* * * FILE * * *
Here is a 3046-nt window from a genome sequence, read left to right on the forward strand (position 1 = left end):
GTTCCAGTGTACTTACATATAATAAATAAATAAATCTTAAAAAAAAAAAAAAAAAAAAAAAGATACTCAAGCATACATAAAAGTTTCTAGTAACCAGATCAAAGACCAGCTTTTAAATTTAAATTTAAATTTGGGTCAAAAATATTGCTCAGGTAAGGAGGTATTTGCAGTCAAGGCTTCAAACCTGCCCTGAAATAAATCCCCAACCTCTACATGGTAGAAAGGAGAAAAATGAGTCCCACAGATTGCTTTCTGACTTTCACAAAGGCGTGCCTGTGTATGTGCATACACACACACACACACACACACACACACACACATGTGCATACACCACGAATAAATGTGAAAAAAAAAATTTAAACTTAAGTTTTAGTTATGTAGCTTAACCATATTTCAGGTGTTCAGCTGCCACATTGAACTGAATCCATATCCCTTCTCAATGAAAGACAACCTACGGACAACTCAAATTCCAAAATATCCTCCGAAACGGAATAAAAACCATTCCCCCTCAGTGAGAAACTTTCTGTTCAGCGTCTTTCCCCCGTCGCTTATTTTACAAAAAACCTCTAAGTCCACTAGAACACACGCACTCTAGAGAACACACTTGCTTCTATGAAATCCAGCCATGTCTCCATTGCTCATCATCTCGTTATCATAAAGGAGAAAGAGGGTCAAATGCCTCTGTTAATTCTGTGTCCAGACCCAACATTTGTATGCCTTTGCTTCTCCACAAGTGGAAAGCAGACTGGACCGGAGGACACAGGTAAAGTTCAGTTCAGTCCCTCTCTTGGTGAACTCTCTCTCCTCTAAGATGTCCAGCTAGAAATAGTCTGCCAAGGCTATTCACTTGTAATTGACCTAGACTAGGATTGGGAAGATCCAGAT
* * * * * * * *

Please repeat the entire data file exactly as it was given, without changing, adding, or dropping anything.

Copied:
Here is a 3046-nt window from a genome sequence, read left to right on the forward strand (position 1 = left end):
GTTCCAGTGTACTTACATATAATAAATAAATAAATCTTAAAAAAAAAAAAAAAAAAAAAAAGATACTCAAGCATACATAAAAGTTTCTAGTAACCAGATCAAAGACCAGCTTTTAAATTTAAATTTAAATTTGGGTCAAAAATATTGCTCAGGTAAGGAGGTATTTGCAGTCAAGGCTTCAAACCTGCCCTGAAATAAATCCCCAACCTCTACATGGTAGAAAGGAGAAAAATGAGTCCCACAGATTGCTTTCTGACTTTCACAAAGGCGTGCCTGTGTATGTGCATACACACACACACACACACACACACACACACACATGTGCATACACCACGAATAAATGTGAAAAAAAAAATTTAAACTTAAGTTTTAGTTATGTAGCTTAACCATATTTCAGGTGTTCAGCTGCCACATTGAACTGAATCCATATCCCTTCTCAATGAAAGACAACCTACGGACAACTCAAATTCCAAAATATCCTCCGAAACGGAATAAAAACCATTCCCCCTCAGTGAGAAACTTTCTGTTCAGCGTCTTTCCCCCGTCGCTTATTTTACAAAAAACCTCTAAGTCCACTAGAACACACGCACTCTAGAGAACACACTTGCTTCTATGAAATCCAGCCATGTCTCCATTGCTCATCATCTCGTTATCATAAAGGAGAAAGAGGGTCAAATGCCTCTGTTAATTCTGTGTCCAGACCCAACATTTGTATGCCTTTGCTTCTCCACAAGTGGAAAGCAGACTGGACCGGAGGACACAGGTAAAGTTCAGTTCAGTCCCTCTCTTGGTGAACTCTCTCTCCTCTAAGATGTCCAGCTAGAAATAGTCTGCCAAGGCTATTCACTTGTAATTGACCTAGACTAGGATTGGGAAGATCCAGAT